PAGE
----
Changes

Changes

by:  Garland Davis

Life gets weird when you try to take it seriously.

Beat someone to death with a fire ax, get convicted, and sent to prison you will end up with a room, your own rack, a window, fresh air, regular hot showers, movies, and television.  In addition, with the current state of American justice, you would be out in eighteen months to two years.

If you rode old Fletcher, Gearing, and Forrest Sherman class tin cans and old swaybacked Cruisers out in Asian waters, you got very little of that. People in prison were living a lot better than you were. Hell, they probably got enough blankets and didn’t have to steal them from each other to keep from freezing to death or didn’t have to wear a kapok jacket to keep from drowning in their own sweat.

Also, they never missed things.  They had radio, TV, newspapers and were kept abreast of things happening in the world.

We couldn’t. Oh, the Radiomen got news sheets sometime with shit that no one cared about, you know, the scores of soccer matches in England and who won the polo game.  The kids begging for Pesos or trying to get you a date with their sister in Olongapo knew more about what was going on in the world than your average Asian sailor.

We lived in a world where day and night were controlled by watches, painting, and cleaning, general quarters, refueling, rearming, another watch, and was that midrats or breakfast that I just ate.  If you were a seaman or fireman life became damn near meaningless because everything you did was controlled by an entity know as Petty Officer. And, somewhere, we lost our link with the civilized world. In short, the world passed us by and we were content with that, we had found a new, more exciting world.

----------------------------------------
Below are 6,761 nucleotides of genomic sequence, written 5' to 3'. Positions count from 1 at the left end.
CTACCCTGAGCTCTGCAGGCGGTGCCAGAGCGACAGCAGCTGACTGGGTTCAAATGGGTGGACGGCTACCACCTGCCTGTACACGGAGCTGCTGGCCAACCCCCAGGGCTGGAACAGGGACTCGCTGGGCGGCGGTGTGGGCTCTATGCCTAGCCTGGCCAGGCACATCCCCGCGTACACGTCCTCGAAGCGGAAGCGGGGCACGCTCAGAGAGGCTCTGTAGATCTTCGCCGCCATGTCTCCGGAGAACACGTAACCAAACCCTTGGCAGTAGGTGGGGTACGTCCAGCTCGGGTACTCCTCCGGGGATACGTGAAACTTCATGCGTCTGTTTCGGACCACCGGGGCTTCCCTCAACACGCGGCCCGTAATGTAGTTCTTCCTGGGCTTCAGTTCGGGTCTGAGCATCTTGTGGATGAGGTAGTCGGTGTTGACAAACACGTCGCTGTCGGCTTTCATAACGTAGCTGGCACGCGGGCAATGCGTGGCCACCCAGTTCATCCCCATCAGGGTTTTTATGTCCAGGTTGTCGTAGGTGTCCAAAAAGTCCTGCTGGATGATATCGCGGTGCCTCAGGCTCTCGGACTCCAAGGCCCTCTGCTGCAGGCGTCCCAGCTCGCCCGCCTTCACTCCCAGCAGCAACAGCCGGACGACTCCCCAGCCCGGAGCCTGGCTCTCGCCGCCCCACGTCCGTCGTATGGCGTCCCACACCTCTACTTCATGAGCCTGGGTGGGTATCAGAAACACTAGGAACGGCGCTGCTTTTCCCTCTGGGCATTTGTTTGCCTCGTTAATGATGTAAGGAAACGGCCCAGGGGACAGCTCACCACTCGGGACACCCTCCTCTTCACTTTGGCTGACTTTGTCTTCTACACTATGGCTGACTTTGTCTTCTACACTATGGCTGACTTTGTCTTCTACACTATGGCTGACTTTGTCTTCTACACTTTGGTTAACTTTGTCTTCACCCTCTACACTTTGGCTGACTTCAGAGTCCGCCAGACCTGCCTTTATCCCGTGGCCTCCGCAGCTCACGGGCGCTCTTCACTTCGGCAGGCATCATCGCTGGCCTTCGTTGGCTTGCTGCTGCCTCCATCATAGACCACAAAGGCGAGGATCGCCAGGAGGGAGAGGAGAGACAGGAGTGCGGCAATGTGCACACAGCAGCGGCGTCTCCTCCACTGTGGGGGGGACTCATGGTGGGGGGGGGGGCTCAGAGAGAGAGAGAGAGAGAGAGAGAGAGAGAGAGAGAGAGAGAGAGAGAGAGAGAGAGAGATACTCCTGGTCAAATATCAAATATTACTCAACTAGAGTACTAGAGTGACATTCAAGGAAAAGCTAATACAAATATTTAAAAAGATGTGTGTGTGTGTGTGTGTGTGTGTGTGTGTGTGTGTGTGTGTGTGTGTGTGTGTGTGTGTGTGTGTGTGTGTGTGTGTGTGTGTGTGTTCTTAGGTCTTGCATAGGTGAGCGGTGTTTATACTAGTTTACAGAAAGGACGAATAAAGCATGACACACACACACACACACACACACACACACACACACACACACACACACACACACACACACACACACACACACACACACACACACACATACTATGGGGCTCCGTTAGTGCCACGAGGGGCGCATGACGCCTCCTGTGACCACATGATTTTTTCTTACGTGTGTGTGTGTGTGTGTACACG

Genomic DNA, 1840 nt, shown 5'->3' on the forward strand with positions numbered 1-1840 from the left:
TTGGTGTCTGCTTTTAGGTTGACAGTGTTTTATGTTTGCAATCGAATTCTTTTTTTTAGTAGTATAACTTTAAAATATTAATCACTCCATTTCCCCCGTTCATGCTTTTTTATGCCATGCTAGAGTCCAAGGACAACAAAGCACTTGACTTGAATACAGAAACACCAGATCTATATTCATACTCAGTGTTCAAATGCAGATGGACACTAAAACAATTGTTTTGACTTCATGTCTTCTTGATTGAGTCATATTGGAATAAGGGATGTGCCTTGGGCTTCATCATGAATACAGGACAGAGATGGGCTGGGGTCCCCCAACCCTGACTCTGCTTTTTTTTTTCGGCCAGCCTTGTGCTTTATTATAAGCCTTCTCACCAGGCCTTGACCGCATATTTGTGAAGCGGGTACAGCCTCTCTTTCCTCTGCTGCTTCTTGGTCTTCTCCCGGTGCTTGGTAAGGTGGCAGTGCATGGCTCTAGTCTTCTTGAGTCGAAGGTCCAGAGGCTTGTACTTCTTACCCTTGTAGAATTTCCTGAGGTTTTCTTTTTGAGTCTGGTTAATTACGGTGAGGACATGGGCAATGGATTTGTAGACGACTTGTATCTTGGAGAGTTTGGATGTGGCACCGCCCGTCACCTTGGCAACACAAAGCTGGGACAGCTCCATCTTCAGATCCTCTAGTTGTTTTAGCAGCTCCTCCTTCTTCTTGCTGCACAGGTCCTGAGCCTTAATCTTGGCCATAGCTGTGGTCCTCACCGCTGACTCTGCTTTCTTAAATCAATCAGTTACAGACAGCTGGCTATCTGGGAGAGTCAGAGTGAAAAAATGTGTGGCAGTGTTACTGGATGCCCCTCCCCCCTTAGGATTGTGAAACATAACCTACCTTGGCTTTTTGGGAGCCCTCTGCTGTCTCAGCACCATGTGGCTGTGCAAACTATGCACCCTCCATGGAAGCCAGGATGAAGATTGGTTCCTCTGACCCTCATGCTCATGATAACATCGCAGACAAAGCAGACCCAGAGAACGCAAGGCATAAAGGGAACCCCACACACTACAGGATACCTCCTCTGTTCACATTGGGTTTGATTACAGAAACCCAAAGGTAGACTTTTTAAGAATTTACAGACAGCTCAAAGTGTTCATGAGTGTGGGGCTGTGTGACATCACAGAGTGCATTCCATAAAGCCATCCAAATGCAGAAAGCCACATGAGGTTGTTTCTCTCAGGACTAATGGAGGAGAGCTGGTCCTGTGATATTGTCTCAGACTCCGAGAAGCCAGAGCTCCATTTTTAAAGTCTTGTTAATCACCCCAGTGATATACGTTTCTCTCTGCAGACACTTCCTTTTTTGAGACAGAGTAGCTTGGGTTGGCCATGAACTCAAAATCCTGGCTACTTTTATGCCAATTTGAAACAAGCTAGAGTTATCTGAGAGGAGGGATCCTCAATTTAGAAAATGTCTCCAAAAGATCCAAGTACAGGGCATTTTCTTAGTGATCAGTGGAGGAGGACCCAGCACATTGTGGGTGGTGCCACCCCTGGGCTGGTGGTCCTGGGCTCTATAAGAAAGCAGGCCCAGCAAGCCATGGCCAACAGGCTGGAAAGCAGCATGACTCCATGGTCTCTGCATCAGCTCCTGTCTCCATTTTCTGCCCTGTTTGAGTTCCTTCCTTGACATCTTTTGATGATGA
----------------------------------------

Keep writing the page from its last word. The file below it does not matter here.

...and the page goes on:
For most of the sixties, I lost touch with baseball.  It had been one of my passions growing up.  I started losing my excitement for the game when the Dodgers left Brooklyn and I was getting closer to seventeen and could enlist.  During most of the sixties, I have no idea who won the series, what happened to Old Gold cigarettes and what happened to those latex girdles, you know, the ones that were impossible to get past in high school. And when did they stop making that ugly assed Edsel.  I remember when Kennedy was shot.  I was in Subic and Vesuvius sortied with the fleet.  We were ready in case the Russians had been involved. I read about the first man on the moon a month or so after the landing although someone had told me about it.  I remember hearing about and then becoming very involved in a place in Indo-China known as Viet Nam. How, why and when is still fuzzy as hell.